1: Why is it important to consider link capacities when designing redundancy?
2: Why is designing redundancy in the core easier than at other layers?
3: If all the core routers are in one building, what is a natural way to provide redundancy?
4: How many links on a ring core can fail before at least one section of the core is isolated?
5: Do ring designs provide consistent hop count through the core network when a link fails?
6: What ring technologies provide redundancy at Layer 2?
7: Do redundant ring technologies provide redundancy against failed devices?
8: Given a full mesh core with 25 routers, how many paths would there be through the network?
9: What method does a Cisco router use to differentiate between routes from two different routing protocols?
10: What is the first, and most important factor, used in deciding which route to use for a particular destination?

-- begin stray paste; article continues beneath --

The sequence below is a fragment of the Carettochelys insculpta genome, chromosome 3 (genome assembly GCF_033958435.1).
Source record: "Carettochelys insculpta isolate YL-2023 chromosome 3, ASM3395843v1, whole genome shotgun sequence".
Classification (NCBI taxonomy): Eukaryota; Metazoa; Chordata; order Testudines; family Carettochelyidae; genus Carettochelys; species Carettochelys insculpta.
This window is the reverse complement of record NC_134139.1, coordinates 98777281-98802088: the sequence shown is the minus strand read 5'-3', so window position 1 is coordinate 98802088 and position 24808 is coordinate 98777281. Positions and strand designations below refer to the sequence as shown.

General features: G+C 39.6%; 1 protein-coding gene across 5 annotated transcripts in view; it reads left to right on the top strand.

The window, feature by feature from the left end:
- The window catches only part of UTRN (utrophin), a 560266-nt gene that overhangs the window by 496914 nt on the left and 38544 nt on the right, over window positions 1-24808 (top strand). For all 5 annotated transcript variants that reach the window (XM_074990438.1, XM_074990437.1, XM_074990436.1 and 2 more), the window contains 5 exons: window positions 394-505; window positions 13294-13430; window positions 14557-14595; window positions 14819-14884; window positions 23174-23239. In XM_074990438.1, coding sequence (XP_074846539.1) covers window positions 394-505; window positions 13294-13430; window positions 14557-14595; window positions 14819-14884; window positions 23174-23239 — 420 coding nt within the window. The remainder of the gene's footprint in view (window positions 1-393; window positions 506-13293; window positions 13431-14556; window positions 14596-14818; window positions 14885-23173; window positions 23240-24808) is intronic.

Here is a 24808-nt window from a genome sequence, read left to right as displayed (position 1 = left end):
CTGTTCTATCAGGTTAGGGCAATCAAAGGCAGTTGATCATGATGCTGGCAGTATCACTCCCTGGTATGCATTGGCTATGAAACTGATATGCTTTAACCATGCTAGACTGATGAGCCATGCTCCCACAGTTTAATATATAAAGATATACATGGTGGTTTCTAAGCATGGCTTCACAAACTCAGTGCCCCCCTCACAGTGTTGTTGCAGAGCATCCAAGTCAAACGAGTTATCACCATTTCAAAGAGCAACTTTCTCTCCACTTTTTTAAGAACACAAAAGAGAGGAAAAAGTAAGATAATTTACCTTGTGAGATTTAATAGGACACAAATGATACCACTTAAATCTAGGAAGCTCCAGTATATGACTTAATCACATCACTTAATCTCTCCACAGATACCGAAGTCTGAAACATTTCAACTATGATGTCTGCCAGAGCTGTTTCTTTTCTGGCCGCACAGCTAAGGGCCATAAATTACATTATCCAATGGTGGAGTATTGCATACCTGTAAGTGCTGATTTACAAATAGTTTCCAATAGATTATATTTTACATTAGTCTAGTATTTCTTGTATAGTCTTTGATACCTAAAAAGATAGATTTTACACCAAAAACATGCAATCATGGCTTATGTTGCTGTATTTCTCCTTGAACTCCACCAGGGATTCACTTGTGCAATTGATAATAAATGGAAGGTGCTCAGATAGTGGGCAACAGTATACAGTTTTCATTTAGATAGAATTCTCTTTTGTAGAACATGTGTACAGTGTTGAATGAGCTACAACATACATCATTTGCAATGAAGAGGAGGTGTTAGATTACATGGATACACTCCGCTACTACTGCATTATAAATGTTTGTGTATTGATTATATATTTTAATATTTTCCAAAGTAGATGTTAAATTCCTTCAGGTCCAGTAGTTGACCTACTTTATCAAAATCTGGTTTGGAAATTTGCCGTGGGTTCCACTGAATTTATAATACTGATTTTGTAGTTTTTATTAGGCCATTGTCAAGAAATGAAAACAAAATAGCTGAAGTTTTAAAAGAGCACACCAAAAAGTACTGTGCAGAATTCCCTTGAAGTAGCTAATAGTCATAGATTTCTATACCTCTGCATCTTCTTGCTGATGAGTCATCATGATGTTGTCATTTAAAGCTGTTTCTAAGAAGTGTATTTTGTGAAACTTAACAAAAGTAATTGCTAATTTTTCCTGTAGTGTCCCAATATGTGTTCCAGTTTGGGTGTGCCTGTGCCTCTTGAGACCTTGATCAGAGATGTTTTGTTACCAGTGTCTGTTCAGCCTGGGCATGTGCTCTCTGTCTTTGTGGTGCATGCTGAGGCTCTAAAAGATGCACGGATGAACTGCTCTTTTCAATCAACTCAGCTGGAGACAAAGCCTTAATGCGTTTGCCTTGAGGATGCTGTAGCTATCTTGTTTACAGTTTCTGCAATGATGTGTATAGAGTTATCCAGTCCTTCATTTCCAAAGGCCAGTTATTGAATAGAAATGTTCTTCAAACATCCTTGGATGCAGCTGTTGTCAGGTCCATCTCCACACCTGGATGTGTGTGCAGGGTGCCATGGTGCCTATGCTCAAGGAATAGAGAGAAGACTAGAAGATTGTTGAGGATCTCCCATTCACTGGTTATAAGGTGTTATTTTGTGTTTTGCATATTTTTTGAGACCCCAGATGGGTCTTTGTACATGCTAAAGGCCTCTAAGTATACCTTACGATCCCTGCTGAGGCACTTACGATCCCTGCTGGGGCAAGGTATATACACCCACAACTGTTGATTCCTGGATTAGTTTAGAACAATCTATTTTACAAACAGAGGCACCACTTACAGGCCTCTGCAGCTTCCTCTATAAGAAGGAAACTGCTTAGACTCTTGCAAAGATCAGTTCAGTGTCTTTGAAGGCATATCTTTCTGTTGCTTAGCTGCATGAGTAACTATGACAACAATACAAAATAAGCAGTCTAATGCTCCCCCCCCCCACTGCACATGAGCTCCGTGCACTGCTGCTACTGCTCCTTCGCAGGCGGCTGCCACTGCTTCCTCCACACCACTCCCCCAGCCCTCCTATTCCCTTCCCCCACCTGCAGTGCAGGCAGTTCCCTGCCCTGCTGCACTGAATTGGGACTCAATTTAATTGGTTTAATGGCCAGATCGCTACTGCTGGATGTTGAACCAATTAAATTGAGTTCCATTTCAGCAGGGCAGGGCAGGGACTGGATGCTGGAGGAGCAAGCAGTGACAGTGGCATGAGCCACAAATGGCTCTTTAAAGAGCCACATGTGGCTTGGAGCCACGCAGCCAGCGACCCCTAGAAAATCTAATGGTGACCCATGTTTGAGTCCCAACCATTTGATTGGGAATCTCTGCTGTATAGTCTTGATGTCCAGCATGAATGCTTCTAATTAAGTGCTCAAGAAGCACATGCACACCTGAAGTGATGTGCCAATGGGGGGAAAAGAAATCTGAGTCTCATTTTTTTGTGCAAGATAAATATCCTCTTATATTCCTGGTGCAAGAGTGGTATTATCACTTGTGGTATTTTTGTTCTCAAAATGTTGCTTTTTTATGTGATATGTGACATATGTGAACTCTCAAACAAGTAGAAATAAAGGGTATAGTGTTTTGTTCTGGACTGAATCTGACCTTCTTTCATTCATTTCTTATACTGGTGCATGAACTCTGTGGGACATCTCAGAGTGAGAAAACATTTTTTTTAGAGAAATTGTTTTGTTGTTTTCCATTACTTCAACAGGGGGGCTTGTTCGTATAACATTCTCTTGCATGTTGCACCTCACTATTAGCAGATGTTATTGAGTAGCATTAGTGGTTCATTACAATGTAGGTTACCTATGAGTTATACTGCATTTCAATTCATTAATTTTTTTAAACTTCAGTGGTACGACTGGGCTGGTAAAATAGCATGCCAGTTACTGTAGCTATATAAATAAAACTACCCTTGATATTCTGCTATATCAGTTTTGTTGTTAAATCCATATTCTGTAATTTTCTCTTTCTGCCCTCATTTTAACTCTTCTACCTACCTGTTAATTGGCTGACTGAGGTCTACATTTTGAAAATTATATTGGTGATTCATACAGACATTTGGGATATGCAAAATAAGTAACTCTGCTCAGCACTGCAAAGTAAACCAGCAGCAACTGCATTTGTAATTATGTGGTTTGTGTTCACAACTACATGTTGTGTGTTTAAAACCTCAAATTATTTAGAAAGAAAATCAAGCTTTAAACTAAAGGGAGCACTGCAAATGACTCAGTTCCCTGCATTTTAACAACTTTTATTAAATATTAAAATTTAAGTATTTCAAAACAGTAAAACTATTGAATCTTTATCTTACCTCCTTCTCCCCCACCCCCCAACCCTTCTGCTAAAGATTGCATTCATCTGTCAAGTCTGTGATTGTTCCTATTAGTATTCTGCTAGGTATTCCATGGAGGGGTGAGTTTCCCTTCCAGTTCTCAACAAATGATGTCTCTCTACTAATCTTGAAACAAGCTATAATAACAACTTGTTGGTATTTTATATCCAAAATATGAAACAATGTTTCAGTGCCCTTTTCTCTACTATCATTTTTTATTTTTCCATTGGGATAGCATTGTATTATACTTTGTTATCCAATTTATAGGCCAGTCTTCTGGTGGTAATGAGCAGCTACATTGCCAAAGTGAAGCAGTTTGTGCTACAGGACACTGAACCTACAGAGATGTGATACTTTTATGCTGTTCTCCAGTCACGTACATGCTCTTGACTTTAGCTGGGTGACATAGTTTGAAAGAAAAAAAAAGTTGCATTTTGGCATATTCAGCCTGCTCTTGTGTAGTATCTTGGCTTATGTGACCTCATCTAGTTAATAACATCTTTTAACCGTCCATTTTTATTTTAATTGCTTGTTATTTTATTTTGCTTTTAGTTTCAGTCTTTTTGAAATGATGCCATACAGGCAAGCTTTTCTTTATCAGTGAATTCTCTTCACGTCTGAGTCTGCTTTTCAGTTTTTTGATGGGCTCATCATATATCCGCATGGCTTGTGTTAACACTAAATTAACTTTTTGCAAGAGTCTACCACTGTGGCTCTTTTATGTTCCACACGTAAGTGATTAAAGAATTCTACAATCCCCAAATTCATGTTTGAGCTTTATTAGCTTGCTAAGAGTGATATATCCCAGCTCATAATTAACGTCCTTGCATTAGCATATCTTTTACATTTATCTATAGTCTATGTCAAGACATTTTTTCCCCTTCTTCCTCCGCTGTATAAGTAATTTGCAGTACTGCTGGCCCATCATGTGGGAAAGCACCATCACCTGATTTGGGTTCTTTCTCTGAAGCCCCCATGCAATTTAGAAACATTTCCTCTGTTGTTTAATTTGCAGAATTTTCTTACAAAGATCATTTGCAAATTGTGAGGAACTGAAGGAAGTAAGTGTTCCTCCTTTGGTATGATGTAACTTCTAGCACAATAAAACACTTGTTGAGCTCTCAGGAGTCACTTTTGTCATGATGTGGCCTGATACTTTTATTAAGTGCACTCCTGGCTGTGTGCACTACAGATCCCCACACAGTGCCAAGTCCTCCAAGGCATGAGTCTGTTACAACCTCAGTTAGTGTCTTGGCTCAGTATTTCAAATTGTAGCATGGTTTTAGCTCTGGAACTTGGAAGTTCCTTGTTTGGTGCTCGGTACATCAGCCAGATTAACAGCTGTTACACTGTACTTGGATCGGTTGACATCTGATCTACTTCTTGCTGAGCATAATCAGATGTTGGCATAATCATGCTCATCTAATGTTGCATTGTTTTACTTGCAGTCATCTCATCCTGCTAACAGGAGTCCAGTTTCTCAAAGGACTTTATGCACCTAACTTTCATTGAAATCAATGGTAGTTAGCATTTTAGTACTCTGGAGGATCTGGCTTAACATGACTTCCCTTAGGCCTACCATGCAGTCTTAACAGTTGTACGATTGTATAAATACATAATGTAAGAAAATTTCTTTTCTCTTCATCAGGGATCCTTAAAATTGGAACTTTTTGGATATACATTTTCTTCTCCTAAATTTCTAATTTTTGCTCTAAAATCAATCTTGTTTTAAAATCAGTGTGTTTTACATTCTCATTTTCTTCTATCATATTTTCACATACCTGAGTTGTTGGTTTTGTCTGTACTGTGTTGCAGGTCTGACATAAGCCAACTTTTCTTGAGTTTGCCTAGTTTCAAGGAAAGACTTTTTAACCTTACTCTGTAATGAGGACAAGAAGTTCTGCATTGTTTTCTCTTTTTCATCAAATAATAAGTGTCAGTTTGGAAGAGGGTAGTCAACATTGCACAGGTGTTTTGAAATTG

11: What mechanism in OSPF needs to be considered when it is being configured on a partial mesh network?
12: What are the possible techniques you can use in OSPF partial mesh network designs to get around this problem?
13: When dual homing a distribution layer or access layer router, what major problem should you be careful of?
14: When interconnecting distribution or access layer routers to provide redundancy, what issues should you be careful of?
15: What are the two main goals you must be careful to address when building redundancy into a network?
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